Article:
Littleton Town Manager Resigns Over LGBTQ Art Debate: ‘It’s Been Very Hurtful’

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Paula Tracy photo

Littleton Town Manager Jim Gleason, left, announced he is resigning at Monday's selectmen's meeting. To his right are selectmen Roger Emerson, chairman, Linda MacNeil, and Carrie Gendreau.

Littleton Town Manager Jim Gleason resigned Monday and received a standing ovation for his work during the selectmen’s meeting at the Littleton Opera House. Paula Tracy photo

Correction: Jim Gleason’s son died from cancer in 2016.


LITTLETON – In a town besieged by lingering issues of inclusion, gay rights and public art, Town Manager Jim Gleason announced his resignation at the Littleton Board of Selectmen meeting Monday while selectmen said they have no plans to “ban art” and said they never said that.

Yet Selectman Carrie Gendreau, who is also a Republican state Senator, did call homosexuality an “abomination,” and has stood by that and said she didn’t want an LGBTQ+ sponsored mural in her town in August of 2023.

Courtney Bowler, a resident holding a baby in her arms said, “I hope at the least as board members you can take this as a learning minute that your personal beliefs are not to be your platform when you are in an elected position. You have hurt and offended many people…we’ve lost people…You created that.”

Others said that members of the board have taken no blame for the black eye the town has received nationally and should resign. 

Kerri Harrington said the controversy “was not about art. It was about hate for the LGBTQ community.” 

And she thanked Gleason for his service and said she was sorry he was leaving to a standing ovation.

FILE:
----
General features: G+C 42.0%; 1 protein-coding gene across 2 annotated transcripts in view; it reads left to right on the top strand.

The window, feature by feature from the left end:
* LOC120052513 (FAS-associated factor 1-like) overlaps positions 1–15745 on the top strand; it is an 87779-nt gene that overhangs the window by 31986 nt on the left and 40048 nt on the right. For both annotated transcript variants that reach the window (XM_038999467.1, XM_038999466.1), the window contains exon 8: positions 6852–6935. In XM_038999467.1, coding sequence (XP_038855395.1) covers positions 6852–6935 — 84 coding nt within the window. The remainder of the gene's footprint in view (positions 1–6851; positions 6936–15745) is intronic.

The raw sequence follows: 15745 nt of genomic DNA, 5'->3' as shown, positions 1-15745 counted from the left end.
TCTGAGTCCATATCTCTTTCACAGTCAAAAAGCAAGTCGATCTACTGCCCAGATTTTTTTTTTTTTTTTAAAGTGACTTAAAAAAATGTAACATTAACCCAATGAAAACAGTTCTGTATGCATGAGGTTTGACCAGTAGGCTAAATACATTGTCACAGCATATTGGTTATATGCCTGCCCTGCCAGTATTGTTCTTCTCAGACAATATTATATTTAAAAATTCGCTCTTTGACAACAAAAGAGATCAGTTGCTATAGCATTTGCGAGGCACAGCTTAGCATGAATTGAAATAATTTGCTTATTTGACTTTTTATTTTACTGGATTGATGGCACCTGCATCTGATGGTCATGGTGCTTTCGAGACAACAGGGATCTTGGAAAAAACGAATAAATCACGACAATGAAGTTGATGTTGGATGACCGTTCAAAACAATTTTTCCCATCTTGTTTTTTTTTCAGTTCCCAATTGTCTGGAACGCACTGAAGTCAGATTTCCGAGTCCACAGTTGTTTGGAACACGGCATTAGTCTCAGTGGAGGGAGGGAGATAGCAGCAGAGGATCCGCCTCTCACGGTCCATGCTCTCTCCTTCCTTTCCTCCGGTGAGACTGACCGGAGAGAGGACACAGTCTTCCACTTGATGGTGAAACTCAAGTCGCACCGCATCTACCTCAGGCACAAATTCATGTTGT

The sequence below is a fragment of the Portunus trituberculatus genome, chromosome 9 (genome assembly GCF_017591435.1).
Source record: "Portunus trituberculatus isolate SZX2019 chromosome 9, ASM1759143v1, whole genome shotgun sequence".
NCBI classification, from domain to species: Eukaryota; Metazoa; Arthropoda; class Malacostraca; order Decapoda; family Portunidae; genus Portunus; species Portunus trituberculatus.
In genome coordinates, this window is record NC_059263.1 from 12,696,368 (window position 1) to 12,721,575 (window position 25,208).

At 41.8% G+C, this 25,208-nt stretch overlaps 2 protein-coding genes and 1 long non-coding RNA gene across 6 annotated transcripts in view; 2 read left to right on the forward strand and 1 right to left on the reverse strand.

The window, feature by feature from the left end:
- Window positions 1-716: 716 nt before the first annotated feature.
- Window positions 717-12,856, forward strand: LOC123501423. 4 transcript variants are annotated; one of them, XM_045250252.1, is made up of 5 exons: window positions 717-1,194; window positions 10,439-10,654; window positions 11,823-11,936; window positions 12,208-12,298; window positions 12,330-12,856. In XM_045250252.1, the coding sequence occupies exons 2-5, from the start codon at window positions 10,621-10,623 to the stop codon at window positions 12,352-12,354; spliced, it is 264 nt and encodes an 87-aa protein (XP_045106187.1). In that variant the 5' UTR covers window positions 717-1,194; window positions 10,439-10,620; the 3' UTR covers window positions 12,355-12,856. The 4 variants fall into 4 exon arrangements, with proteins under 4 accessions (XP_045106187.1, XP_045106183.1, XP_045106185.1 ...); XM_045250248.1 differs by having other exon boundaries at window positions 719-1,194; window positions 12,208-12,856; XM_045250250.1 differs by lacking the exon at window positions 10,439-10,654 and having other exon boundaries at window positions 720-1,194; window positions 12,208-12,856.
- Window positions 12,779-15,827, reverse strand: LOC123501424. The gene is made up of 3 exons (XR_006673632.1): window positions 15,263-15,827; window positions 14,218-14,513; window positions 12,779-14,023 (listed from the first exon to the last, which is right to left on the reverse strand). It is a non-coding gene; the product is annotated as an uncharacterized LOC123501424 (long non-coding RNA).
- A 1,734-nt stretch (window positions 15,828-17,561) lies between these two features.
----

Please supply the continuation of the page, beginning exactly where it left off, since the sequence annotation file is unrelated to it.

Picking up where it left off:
Resident Rudy Gelsi asked Gleason what was the reason, imploring him to tell the roughly 80 people there why he was taking this action.

“I’m tired of what has been going on,” Gleason said. “It’s been very hurtful.”

Gelsi said in his years in the town, Gleason has been exceptional.

“This gentleman here is the best of the best,” he said to applause from those gathered at the Littleton Opera House.

The three-member board of selectmen was silent and did not comment on the announced resignation.

The controversy began when Gendreau made public comments Aug. 28, 2023.

One man who did not identify himself but said he was a resident, said he was concerned about the impacts of gay rights on children.

He said the town used to have a creche at the library, but can no longer.

Parades, he said, are no longer parades but chanting, “We’re here, we are queer and we are here for your children,” he said to “boos” from the crowd.

Gleason told this fall that soon after Gendreau’s comments were made public, a woman came into his office demanding that the town act on removing LGBTQ art, which is on a private building. He said she referred to his late son, who was gay and died from cancer in 2016, saying that his son belonged to be “where he is.”

“My son is not an ‘abomination,'” Gleason said when he received a standing ovation during the public comment section.

Gleason served the town for almost three years and brought an elevated level of professionalism to the job, said Bethlehem Town Administrator Mary Moritz.

She said he has acted above the fray in this situation which has lingered too long.

The meeting Monday night followed almost six months of unrest in the region over Gendreau’s comments.

Duane P. Coute, general manager of Littleton Chevrolet, helped to organize a letter signed by 1,066 which reads that Gendreau’s comments did not represent the historic inclusivity and creative cultural climate of the town and was damaging its reputation. 

It calls for inclusivity and support for the arts and human diversity in Littleton. 

Also, another letter underscoring the importance of arts and diversity in Littleton was sent by the entire state Congressional delegation and signed by U.S. Senators Jeanne Shaheen and Maggie Hassan and Congresswoman Annie Kuster and Congressman Chris Pappas, all Democrats. 

At a Dec. 27, 2023, event gathered by business leaders, many speakers said the time is now to put this matter behind the town.